Employer Quits Its Smoking-Penalty Policy

Posted by Molly DiBiancaOn May 4, 2008In: Newsworthy, Off-Duty Conduct

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Off-duty conduct, especially smoking and tobacco use, are often regulated by employers who complain of increasing health-care costs. But not every employer believes that workplace regulations on employee's off-duty conduct is an appropriate solution.

Health Care Premiums for Smokers

The Tribune Company, which owns the Chicago Tribune, came under new ownership in December. Sam Zell, the new chairman and chief executive, recently revoked the company's $100-per-month smoker's penalty. The penalty, says the new owner, "is inconsistent with the new culture."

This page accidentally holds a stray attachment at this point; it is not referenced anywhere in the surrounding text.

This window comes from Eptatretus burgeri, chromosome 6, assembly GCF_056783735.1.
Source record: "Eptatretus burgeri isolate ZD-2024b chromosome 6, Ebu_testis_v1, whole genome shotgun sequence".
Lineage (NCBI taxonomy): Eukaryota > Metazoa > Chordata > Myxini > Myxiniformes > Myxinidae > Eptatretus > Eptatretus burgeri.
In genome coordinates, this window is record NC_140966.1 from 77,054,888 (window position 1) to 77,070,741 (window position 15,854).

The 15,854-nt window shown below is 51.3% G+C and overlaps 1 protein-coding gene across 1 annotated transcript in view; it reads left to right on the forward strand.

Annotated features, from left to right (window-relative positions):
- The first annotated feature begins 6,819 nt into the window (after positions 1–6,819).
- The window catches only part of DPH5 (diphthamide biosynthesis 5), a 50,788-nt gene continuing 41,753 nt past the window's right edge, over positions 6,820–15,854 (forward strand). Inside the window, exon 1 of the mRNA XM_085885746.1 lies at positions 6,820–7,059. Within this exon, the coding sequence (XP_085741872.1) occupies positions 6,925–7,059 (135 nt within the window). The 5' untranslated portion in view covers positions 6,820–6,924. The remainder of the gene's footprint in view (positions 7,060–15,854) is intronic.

The CAO and Executive VP, Gerry Spector, told employees in an e-mail, "We'd rather you use your own judgment when it comes to tobacco use, not impose ours upon you."

The company will continue to offer smoking-cessation programs to employees at no cost but will reimburse those employees who had been subject to the penalty.

This certainly a different approach to the way most employers are treating smokers these days. Is this an indication that employers may move towards positive reinforcement instead of penalties to reduce the cost of health insurance?

The relationship between smoking and employability is a familiar topic on this blog. To visit some of our previous posts on the issue, click here.

More on the story can be found at the Chicago Tribune's website.

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